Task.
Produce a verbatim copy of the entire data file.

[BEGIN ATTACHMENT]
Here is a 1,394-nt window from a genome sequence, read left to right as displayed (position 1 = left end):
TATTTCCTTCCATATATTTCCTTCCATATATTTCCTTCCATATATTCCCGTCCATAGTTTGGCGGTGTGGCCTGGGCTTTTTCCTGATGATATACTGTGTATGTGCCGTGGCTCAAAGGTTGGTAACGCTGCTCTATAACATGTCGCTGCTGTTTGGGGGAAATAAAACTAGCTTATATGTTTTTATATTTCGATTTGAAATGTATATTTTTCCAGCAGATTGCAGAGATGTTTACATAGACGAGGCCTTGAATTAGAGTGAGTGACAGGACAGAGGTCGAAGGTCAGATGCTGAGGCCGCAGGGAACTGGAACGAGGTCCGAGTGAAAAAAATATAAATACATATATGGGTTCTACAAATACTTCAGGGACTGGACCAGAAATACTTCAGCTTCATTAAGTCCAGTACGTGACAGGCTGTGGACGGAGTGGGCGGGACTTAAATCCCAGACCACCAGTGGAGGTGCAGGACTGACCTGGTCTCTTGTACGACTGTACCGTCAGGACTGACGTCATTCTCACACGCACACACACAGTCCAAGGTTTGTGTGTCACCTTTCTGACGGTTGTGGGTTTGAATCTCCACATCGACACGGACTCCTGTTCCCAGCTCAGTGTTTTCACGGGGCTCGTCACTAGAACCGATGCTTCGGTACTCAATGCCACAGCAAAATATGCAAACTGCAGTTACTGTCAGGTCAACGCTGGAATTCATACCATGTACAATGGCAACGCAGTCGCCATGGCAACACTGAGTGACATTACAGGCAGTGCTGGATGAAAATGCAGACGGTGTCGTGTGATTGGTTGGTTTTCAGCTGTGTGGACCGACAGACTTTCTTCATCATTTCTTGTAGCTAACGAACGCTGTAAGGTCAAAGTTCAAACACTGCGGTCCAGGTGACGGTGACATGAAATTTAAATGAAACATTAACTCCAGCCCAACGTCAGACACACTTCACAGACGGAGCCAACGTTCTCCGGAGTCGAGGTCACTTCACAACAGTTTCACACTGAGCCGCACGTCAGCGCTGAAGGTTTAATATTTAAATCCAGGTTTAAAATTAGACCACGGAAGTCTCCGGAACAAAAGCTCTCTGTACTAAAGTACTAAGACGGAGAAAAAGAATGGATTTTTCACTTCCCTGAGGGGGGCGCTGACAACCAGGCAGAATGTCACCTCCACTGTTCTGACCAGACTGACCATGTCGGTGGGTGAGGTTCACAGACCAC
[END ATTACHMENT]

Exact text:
Here is a 1,394-nt window from a genome sequence, read left to right as displayed (position 1 = left end):
TATTTCCTTCCATATATTTCCTTCCATATATTTCCTTCCATATATTCCCGTCCATAGTTTGGCGGTGTGGCCTGGGCTTTTTCCTGATGATATACTGTGTATGTGCCGTGGCTCAAAGGTTGGTAACGCTGCTCTATAACATGTCGCTGCTGTTTGGGGGAAATAAAACTAGCTTATATGTTTTTATATTTCGATTTGAAATGTATATTTTTCCAGCAGATTGCAGAGATGTTTACATAGACGAGGCCTTGAATTAGAGTGAGTGACAGGACAGAGGTCGAAGGTCAGATGCTGAGGCCGCAGGGAACTGGAACGAGGTCCGAGTGAAAAAAATATAAATACATATATGGGTTCTACAAATACTTCAGGGACTGGACCAGAAATACTTCAGCTTCATTAAGTCCAGTACGTGACAGGCTGTGGACGGAGTGGGCGGGACTTAAATCCCAGACCACCAGTGGAGGTGCAGGACTGACCTGGTCTCTTGTACGACTGTACCGTCAGGACTGACGTCATTCTCACACGCACACACACAGTCCAAGGTTTGTGTGTCACCTTTCTGACGGTTGTGGGTTTGAATCTCCACATCGACACGGACTCCTGTTCCCAGCTCAGTGTTTTCACGGGGCTCGTCACTAGAACCGATGCTTCGGTACTCAATGCCACAGCAAAATATGCAAACTGCAGTTACTGTCAGGTCAACGCTGGAATTCATACCATGTACAATGGCAACGCAGTCGCCATGGCAACACTGAGTGACATTACAGGCAGTGCTGGATGAAAATGCAGACGGTGTCGTGTGATTGGTTGGTTTTCAGCTGTGTGGACCGACAGACTTTCTTCATCATTTCTTGTAGCTAACGAACGCTGTAAGGTCAAAGTTCAAACACTGCGGTCCAGGTGACGGTGACATGAAATTTAAATGAAACATTAACTCCAGCCCAACGTCAGACACACTTCACAGACGGAGCCAACGTTCTCCGGAGTCGAGGTCACTTCACAACAGTTTCACACTGAGCCGCACGTCAGCGCTGAAGGTTTAATATTTAAATCCAGGTTTAAAATTAGACCACGGAAGTCTCCGGAACAAAAGCTCTCTGTACTAAAGTACTAAGACGGAGAAAAAGAATGGATTTTTCACTTCCCTGAGGGGGGCGCTGACAACCAGGCAGAATGTCACCTCCACTGTTCTGACCAGACTGACCATGTCGGTGGGTGAGGTTCACAGACCAC